How can we learn to learn?

By Fr Des

This time of year  teachers  come together to talk about teaching. Often the talk is about pay and conditions but there may be  teachers who would like to talk less about pay and conditions and more about what they have to teach and the level of stress they have to endure. Teaching should be a happy occupation, often it is stressful, and sometimes disastrously so.

In a second level school some years ago one of the staff brought students together and talked about the stress endured by teachers. “We know  students are often  under stress but so are teachers, so  could we bring both together and discuss how to make life stress-free and pleasant for us all?” Students found it hard to believe they were  really damaging teachers, even after hearing  how in school staff rooms there were obvious signs of it, signs of tension and sometimes breakdown. After all, there has always been a kind of battle going on between the learned and the learners, in which pranks and sometimes insults were weapons. But on this occasion teachers were just as hard to convince – if they talked on level ground with students  would they possibly lose authority?

Years before that we had seen and wondered  at an American  film called Blackboard Jungle and people said, Thank goodness we don’t have that problem here,  teachers afraid to turn  their backs to their pupils. But times change and what is in America one day can be  in Ireland the next  and schools do have problems: some of them are attacked, some destroyed, some unhappy. That attempt to bring students and teachers together to create a more enjoyable environment came to nothing. However, as time passed schools came to rely on good friendly relations between students and teachers more than on rigid external discipline and everybody was the better for it. Looking at the result today you see a new level of self-appreciation  among young people, a new level of enjoyment.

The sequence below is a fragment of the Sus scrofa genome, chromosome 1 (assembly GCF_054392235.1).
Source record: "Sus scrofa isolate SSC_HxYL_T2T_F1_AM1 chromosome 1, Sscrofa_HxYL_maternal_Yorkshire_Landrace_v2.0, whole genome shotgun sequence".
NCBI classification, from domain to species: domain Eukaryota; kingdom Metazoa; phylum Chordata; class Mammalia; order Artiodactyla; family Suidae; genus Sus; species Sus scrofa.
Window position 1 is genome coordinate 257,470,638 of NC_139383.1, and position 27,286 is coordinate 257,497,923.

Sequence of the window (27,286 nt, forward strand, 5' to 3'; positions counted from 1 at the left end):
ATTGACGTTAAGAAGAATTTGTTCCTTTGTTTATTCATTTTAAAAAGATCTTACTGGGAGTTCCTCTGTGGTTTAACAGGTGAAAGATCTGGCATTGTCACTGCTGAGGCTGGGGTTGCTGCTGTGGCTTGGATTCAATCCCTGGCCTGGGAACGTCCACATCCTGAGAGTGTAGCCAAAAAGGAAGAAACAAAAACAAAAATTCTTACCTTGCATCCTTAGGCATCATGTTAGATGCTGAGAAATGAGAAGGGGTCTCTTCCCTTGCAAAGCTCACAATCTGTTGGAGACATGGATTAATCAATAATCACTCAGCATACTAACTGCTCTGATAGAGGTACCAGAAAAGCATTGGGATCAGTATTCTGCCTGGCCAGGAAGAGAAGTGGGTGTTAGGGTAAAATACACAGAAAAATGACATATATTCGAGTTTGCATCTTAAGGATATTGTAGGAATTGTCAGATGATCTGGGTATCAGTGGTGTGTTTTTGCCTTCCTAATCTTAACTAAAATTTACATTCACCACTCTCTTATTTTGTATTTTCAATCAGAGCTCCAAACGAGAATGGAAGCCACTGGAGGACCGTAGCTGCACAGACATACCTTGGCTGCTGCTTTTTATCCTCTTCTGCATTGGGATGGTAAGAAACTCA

But some things seem to have question marks over them. One is the things  people are expected to learn and  how much of it  really enhances their lives; another is whether we really believe education should mean learning how to find out things ourselves as well as happily receiving facts. An old idea of education was that we should control not only what pupils learn but what they should not learn –  people even talked about  schooling as an inhibitor of learning  rather than introducing students to a world in which there is an infinity of things to learn if you only know how. Trouble is, some of the things some people want us  to find out are awful.

Nowadays with nearly every student clutching a tiny instrument that scans the world – or the universe –  who can hope to control searching and learning ? Education then becomes a life- enhancing discovery of everyone’s own ability to decide what is worth knowing and what is worth avoiding. The  old external discipline – or rather disciplining – was symbolised by  uniform, rules, marching,  rote learning, much of it now  disappearing in a cloud of digits. For some of us frightening, for others exciting and liberating. As for what else should be learned, maybe some time  the schools and university programmes will be decided by teachers, parents, students and other educational providers and receivers meeting together every year at conference time to make that decision. What an educational revolution that could be.

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